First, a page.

Within 24 hours of his death, I counted no less than 50 online news and newspapers stories about Imam Akinola, including torrents of tributes from Muslim organisations and political leaders, particularly in Lagos State.

I did not bother to demand for a cover story and/or picture from the print media to honour the late Chief Imam like I did for the late Sheikh Mustapha Sanusi Zuglool when he passed on in July 2017, due to what many of my colleagues described as “a tall order” and “a mission rarely impossible”. Many factors would have been responsible for why the Chief Imam did not get a cover mention in the media, chief of which is the usual practice of under-reporting Islam.

However, unlike the intimidating and powerful biographies of the Late Zuglool that accompanied the media stories of his death, nothing of such has happened for the late Chief Imam of Lagos State. There were no details of his educational background (Arabic and Western), family and scholarly works in all the 50 and more news stories I have read so far.

What I read sympathisers say about his personality is not different from what they would have said if it were to be another reputable scholar of his calibre. Ask politicians; they have ready-made responses for every event. In most cases, the chief press secretary (CPS) will be the architect of the condolence or congratulatory speech, depending on the occasion, even without their principals seeing them.

Why documentation

Although it is the part of our inglorious culture in Nigeria to celebrate personalities after their deaths, ours as Muslims should not be so. We must not wait for our revered scholars to die before they are celebrated. Some would argue that just like teachers, since scholars – especially those who uphold the tenets of the Sunnah – as expected to be rewarded with “Jannatul Firdaus” by Allah; with or without biographies and media mention, celebrating them is unnecessary. I say, that is not in doubt, but it is important for us to have written citations and chronicles of all our scholars, so as to be able to relate their struggles for the Deen (Islam) to our children and the generations that will come after ours.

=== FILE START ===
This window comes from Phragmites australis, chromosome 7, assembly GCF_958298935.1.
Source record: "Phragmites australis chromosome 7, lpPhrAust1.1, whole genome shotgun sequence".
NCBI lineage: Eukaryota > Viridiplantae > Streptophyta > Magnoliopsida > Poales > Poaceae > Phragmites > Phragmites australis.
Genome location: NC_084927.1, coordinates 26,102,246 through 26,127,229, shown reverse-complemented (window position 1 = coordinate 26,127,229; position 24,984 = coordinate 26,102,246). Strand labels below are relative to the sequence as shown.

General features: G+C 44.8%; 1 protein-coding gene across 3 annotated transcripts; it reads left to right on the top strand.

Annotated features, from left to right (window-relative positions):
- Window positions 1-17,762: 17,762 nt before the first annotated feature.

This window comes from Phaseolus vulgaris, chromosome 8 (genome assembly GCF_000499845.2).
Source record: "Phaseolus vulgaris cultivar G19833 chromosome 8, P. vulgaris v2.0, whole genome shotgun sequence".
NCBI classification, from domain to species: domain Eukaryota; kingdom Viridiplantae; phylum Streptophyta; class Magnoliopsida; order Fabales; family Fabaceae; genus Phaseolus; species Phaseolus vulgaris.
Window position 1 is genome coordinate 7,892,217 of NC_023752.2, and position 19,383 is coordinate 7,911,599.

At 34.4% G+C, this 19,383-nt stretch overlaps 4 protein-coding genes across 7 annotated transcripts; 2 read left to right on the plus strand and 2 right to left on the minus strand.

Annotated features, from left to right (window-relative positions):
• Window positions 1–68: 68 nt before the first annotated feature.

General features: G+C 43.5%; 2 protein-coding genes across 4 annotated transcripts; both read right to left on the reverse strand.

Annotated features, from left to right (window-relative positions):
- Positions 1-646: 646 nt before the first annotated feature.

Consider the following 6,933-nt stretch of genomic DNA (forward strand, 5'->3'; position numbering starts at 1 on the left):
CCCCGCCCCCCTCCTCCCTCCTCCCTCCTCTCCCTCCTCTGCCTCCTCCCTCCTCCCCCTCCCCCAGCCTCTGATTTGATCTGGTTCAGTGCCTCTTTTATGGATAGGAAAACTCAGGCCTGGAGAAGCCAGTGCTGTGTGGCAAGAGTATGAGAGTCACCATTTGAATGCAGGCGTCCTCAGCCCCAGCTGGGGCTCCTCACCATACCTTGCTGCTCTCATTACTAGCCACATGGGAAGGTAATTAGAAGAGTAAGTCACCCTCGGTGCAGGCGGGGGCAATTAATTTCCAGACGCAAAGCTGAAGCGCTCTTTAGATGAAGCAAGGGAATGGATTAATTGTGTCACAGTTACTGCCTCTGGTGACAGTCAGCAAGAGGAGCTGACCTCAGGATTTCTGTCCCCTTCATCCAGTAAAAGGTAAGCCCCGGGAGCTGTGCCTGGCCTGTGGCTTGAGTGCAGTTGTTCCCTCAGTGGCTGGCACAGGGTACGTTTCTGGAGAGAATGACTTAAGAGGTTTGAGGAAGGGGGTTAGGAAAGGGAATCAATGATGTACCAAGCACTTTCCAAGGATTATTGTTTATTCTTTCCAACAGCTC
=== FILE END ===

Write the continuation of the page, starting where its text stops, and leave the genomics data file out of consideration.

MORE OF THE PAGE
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The Companions of the Prophet (peace be upon him) made efforts to compile the Noble Qur’an more than a thousand years ago. With honesty and sincerity of purpose, they also documented the Hadith, with the generations that came after them classifying Hadith into grades (Sound, Good, Weak and Fabricated), to ensure the guidance of future generations. We have learnt (via visual, audio or text) the beautiful stories of the best generation of Islam (Sahabah), those who followed them (Tabi’un) and those who followed those (Tabi al-Tabi’un); may Allah be pleased with them all. Who is going to tell ours to our children and the generations that will come after us?

Where are the Muslim Biographers, Journalists and Creative Writers? Are we going to remain idle and watch our scholars and heroes die without writing about them? Muslim columnist, is anything wrong with us? Sheikh Afeez Abou, Sheikh Abdul-Fatah Thanni, Dr Jubril Oyekan, Imam AbdurRahman Ahmad and Sheikh Dhikrullah Shafi’i and their likes are still very much in our midst in Lagos. We have scores of them all over the country – across the states. It is a privilege for us to be learning directly from them now but must we let their lives and times go the way of Sheikh Isa Yagbo-Yaju, Sheikh Al-Arazim Alaya, Ustadh abdulLateef Adebowale, Prof AbdulHakeem Mobolaji and the fearless Alfa Bisiriyu Apalara, who was brutally murdered by a group of blood-thirsty Oro cultists in January 1957. Although Wikipedia did a brief mention of late Apalara, there is need for a well-researched and detailed documentation of his life and death, and that of others who have gone to meet their Lord; ditto for the living.